Hilustre Coatings investigated the possibility of using a robot at their spray painting facility. The spray painting division of Hilustre Coatings handles a range of products, ranging through kitchen cabinets, display panels, shop fittings and automotive components. One of the unusual products that Hilustre Coatings painted is plastic panels for life size animatronic dinosaurs for a theatrical production. The materials range from timber, metal, plastic and glass, involving small volumes of a particular product.
Initially the idea to consider robotics was prompted by the mechanised operations at their powder coating division. The other reason for considering robotics was the difficulty of finding skilled staff, which impacted on operations.
According to Hilustre Coatings, when they looked at other systems, they were sure the robot could paint with precision but the problem was the changing variety of parts they had to paint each day. It is time consuming to programme the robot. Hilustre Coatings needed a system that could make the robot create its own spraying path by entering the size of the parts.
Hilustre Coatings worked with ABB Australia to devise a software program that suited their requirements. The custom-designed Windows-based program is connected to the robot controller through a standard computer. The software program is easy to use and no previous robotics experience is required for the operator.
The Windows-based program enables easy operation and adjustment of the system. Parts are entered into a job entry page which includes the size of the parts, the number of edges to be painted and a section of the underside of the panel to be selected. Various ‘paint patterns’ can be chosen depending on the type of the required finish. This determines the number of coats and all the robot-spraying parameters such as fluid and air volumes.
Once entered, the parts can be identified through a bar code scanner or keyboard entry and the optimising programme determines the position of each part on the delivery table to maximise efficiency of the spray-painting process. This is displayed on a monitor in the loading chamber, giving the operator an accurate view of the positioning and shape of the article. Parts then travel into the separate spraying chamber and the robot paints them with quality and consistency. The installation of the robotic process allows Hilustre Coatings to train unskilled operators in a short time, with better production results. Processing around one million items annually, the variation in size, shape and product diversity means the Windows-based program must be capable of quick transition to cope with the requirements of the facility.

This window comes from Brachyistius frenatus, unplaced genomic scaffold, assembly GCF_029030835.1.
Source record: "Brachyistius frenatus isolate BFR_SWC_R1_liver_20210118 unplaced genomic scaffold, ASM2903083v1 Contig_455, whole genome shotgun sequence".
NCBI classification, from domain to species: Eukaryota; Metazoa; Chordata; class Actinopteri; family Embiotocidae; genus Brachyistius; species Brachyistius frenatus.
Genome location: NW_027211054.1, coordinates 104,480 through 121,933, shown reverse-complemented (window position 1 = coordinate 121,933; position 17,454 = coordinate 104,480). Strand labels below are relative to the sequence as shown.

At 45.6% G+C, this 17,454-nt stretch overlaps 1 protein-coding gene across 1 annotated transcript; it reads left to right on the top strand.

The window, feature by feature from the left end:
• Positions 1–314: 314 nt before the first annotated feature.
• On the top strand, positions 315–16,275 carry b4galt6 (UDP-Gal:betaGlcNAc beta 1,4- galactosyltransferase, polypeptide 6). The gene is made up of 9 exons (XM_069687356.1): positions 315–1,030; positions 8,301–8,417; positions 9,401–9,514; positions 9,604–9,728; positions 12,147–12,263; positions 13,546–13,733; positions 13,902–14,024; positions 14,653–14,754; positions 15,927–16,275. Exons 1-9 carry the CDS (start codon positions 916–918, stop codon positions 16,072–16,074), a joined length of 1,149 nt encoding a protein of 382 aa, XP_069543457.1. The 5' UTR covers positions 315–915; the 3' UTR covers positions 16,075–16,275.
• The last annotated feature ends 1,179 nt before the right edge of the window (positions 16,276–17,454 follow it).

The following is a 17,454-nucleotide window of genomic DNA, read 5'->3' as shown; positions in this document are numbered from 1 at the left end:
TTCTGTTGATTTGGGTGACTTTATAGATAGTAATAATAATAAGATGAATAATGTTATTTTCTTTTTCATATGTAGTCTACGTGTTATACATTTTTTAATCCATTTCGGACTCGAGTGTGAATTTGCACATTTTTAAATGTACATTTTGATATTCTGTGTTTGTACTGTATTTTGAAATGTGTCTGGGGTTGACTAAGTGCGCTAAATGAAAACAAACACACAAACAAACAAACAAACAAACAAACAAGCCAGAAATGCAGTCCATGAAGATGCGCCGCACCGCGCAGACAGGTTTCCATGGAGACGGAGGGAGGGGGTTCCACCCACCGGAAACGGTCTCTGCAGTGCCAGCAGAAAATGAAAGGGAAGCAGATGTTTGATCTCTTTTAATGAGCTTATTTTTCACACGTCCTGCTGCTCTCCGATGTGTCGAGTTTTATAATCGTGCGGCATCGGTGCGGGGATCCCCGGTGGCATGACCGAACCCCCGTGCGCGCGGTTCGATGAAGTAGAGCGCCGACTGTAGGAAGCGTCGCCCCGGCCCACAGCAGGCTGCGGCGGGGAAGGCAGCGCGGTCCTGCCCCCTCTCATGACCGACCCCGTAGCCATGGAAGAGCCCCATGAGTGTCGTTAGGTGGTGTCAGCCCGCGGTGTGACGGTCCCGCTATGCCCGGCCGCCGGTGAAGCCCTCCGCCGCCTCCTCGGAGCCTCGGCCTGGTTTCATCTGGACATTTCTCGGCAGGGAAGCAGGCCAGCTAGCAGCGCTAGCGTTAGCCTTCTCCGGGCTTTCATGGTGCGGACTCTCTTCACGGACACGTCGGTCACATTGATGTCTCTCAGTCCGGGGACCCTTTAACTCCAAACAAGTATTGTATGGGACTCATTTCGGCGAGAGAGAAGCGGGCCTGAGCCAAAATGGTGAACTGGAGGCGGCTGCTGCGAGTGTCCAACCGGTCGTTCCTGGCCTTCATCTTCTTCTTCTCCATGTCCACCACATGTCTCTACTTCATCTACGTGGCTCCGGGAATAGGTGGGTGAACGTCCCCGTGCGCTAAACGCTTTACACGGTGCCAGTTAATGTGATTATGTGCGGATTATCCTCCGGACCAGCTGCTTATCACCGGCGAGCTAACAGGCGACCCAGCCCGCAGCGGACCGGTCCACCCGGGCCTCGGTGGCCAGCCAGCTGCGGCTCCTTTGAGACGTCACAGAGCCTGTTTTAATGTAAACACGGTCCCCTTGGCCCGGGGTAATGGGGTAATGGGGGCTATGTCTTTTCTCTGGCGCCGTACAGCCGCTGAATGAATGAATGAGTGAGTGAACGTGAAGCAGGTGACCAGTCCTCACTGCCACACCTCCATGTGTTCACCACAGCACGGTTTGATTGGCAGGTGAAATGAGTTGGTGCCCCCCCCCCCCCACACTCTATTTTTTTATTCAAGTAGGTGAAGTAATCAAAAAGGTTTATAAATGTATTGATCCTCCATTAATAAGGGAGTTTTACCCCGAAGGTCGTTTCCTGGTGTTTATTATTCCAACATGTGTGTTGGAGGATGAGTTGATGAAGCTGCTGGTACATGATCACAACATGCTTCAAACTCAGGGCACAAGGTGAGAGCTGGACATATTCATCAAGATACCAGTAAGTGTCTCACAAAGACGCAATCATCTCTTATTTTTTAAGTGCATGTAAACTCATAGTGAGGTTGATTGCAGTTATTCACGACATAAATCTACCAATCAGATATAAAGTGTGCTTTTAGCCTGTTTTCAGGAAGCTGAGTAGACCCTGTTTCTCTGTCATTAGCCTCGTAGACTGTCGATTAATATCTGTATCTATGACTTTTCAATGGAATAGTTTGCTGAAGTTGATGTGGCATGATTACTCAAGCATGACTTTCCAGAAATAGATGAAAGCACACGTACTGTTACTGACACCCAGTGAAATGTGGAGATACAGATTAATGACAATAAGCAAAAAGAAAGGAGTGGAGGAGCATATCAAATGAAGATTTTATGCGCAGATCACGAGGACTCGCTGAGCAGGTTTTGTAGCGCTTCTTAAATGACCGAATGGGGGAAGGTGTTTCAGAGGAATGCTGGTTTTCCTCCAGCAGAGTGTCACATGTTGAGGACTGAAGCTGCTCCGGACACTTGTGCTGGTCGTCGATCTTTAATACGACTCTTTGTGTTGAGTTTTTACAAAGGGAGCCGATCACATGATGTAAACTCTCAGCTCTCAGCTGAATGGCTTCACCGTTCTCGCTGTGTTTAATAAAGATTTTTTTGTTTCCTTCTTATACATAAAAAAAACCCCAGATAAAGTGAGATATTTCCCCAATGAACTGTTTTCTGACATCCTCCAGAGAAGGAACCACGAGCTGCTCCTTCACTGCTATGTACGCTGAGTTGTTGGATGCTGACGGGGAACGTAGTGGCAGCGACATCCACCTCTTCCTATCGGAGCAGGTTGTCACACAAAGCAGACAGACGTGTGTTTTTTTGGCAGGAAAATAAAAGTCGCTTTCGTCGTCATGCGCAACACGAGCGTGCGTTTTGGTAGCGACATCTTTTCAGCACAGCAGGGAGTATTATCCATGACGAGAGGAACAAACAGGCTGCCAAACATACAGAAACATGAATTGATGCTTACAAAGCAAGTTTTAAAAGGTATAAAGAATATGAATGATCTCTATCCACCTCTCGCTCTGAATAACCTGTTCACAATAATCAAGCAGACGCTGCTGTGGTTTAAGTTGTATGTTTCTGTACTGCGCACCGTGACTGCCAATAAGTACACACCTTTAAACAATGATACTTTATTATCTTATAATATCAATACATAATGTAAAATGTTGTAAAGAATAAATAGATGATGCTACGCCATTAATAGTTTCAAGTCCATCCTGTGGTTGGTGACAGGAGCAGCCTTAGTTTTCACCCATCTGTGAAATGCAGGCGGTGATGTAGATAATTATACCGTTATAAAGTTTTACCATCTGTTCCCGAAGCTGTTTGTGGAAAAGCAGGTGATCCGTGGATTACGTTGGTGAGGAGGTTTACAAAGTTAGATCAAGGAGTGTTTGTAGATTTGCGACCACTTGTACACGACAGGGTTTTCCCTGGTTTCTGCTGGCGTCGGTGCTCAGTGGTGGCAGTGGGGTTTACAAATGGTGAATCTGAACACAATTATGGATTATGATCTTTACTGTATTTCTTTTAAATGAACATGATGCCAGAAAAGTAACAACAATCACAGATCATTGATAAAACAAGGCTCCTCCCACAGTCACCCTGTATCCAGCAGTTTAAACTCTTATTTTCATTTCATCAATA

Hilustre Coatings note that they now run on an increased efficiency of 40%, using one operator and have reduced the amount of paint per run while increasing the quality and consistency. Colour changes are done quickly and less paint and solvent are wasted. The robotic spraying system has improved the health and safety of the operator, who is separated from the actual spraying operation and not exposed to the hazardous elements of some paints.
Hilustre Coatings note that the robotic spraying system was a result of the collaboration with Glenn who programmed and commissioned the robot. Couray Sheetmetal designed and built the spray booth, while Hilustre Coatings designed and built the pneumatic conveyor tables. ABB Australia supplied the robot. Hilustre Coatings selected ABB Australia’s IRB 540 robotic spraying system because of its reach capacity and versatility. It gave Hilustre Coatings full access to their training facility to test and develop the operating program.
According to Hilustre Coatings, the robotic spraying system has the following benefits:
- Consistency of product quality
- Minimal staff training
- Healthy operating environment